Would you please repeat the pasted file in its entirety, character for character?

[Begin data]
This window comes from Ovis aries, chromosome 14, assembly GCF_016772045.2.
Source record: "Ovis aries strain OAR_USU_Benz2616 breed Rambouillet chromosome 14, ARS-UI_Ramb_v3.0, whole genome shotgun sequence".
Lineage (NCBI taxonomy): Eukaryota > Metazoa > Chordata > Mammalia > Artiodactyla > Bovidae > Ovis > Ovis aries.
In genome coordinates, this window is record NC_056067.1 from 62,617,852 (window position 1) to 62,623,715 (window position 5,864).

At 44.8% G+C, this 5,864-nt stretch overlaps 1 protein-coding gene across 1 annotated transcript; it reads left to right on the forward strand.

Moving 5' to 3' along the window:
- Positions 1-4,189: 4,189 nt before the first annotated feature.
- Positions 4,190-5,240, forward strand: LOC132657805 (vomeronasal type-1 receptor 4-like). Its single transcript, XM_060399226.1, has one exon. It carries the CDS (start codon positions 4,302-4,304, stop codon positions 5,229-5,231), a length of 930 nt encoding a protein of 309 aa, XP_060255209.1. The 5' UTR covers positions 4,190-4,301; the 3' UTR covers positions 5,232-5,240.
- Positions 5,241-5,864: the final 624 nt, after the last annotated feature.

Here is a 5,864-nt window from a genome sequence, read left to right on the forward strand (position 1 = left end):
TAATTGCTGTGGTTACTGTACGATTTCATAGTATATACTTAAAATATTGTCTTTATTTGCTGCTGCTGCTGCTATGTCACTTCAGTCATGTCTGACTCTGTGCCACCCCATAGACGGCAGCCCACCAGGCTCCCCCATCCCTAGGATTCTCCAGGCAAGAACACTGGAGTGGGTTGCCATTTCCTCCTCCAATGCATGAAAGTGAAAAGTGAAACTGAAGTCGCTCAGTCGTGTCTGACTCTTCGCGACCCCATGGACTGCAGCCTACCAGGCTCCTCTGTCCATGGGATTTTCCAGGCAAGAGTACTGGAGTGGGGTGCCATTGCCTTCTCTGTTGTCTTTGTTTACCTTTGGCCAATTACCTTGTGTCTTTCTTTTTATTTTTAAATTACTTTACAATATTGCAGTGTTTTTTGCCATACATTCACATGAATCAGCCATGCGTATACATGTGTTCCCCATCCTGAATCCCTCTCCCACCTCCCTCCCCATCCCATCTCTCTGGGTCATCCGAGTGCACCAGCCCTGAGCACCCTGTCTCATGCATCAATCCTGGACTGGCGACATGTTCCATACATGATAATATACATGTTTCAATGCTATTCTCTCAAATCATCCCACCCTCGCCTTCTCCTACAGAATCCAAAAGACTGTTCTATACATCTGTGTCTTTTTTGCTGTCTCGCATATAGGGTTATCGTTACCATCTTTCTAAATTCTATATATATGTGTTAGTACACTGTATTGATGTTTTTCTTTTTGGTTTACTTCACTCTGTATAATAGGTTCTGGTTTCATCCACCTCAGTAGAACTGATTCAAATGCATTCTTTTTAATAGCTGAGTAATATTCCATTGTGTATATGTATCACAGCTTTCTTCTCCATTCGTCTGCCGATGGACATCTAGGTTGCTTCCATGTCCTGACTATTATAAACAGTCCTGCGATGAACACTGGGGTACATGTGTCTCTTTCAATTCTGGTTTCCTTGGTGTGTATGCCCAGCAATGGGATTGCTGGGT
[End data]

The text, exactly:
This window comes from Ovis aries, chromosome 14, assembly GCF_016772045.2.
Source record: "Ovis aries strain OAR_USU_Benz2616 breed Rambouillet chromosome 14, ARS-UI_Ramb_v3.0, whole genome shotgun sequence".
Lineage (NCBI taxonomy): Eukaryota > Metazoa > Chordata > Mammalia > Artiodactyla > Bovidae > Ovis > Ovis aries.
In genome coordinates, this window is record NC_056067.1 from 62,617,852 (window position 1) to 62,623,715 (window position 5,864).

At 44.8% G+C, this 5,864-nt stretch overlaps 1 protein-coding gene across 1 annotated transcript; it reads left to right on the forward strand.

Moving 5' to 3' along the window:
- Positions 1-4,189: 4,189 nt before the first annotated feature.
- Positions 4,190-5,240, forward strand: LOC132657805 (vomeronasal type-1 receptor 4-like). Its single transcript, XM_060399226.1, has one exon. It carries the CDS (start codon positions 4,302-4,304, stop codon positions 5,229-5,231), a length of 930 nt encoding a protein of 309 aa, XP_060255209.1. The 5' UTR covers positions 4,190-4,301; the 3' UTR covers positions 5,232-5,240.
- Positions 5,241-5,864: the final 624 nt, after the last annotated feature.

Here is a 5,864-nt window from a genome sequence, read left to right on the forward strand (position 1 = left end):
TAATTGCTGTGGTTACTGTACGATTTCATAGTATATACTTAAAATATTGTCTTTATTTGCTGCTGCTGCTGCTATGTCACTTCAGTCATGTCTGACTCTGTGCCACCCCATAGACGGCAGCCCACCAGGCTCCCCCATCCCTAGGATTCTCCAGGCAAGAACACTGGAGTGGGTTGCCATTTCCTCCTCCAATGCATGAAAGTGAAAAGTGAAACTGAAGTCGCTCAGTCGTGTCTGACTCTTCGCGACCCCATGGACTGCAGCCTACCAGGCTCCTCTGTCCATGGGATTTTCCAGGCAAGAGTACTGGAGTGGGGTGCCATTGCCTTCTCTGTTGTCTTTGTTTACCTTTGGCCAATTACCTTGTGTCTTTCTTTTTATTTTTAAATTACTTTACAATATTGCAGTGTTTTTTGCCATACATTCACATGAATCAGCCATGCGTATACATGTGTTCCCCATCCTGAATCCCTCTCCCACCTCCCTCCCCATCCCATCTCTCTGGGTCATCCGAGTGCACCAGCCCTGAGCACCCTGTCTCATGCATCAATCCTGGACTGGCGACATGTTCCATACATGATAATATACATGTTTCAATGCTATTCTCTCAAATCATCCCACCCTCGCCTTCTCCTACAGAATCCAAAAGACTGTTCTATACATCTGTGTCTTTTTTGCTGTCTCGCATATAGGGTTATCGTTACCATCTTTCTAAATTCTATATATATGTGTTAGTACACTGTATTGATGTTTTTCTTTTTGGTTTACTTCACTCTGTATAATAGGTTCTGGTTTCATCCACCTCAGTAGAACTGATTCAAATGCATTCTTTTTAATAGCTGAGTAATATTCCATTGTGTATATGTATCACAGCTTTCTTCTCCATTCGTCTGCCGATGGACATCTAGGTTGCTTCCATGTCCTGACTATTATAAACAGTCCTGCGATGAACACTGGGGTACATGTGTCTCTTTCAATTCTGGTTTCCTTGGTGTGTATGCCCAGCAATGGGATTGCTGGGT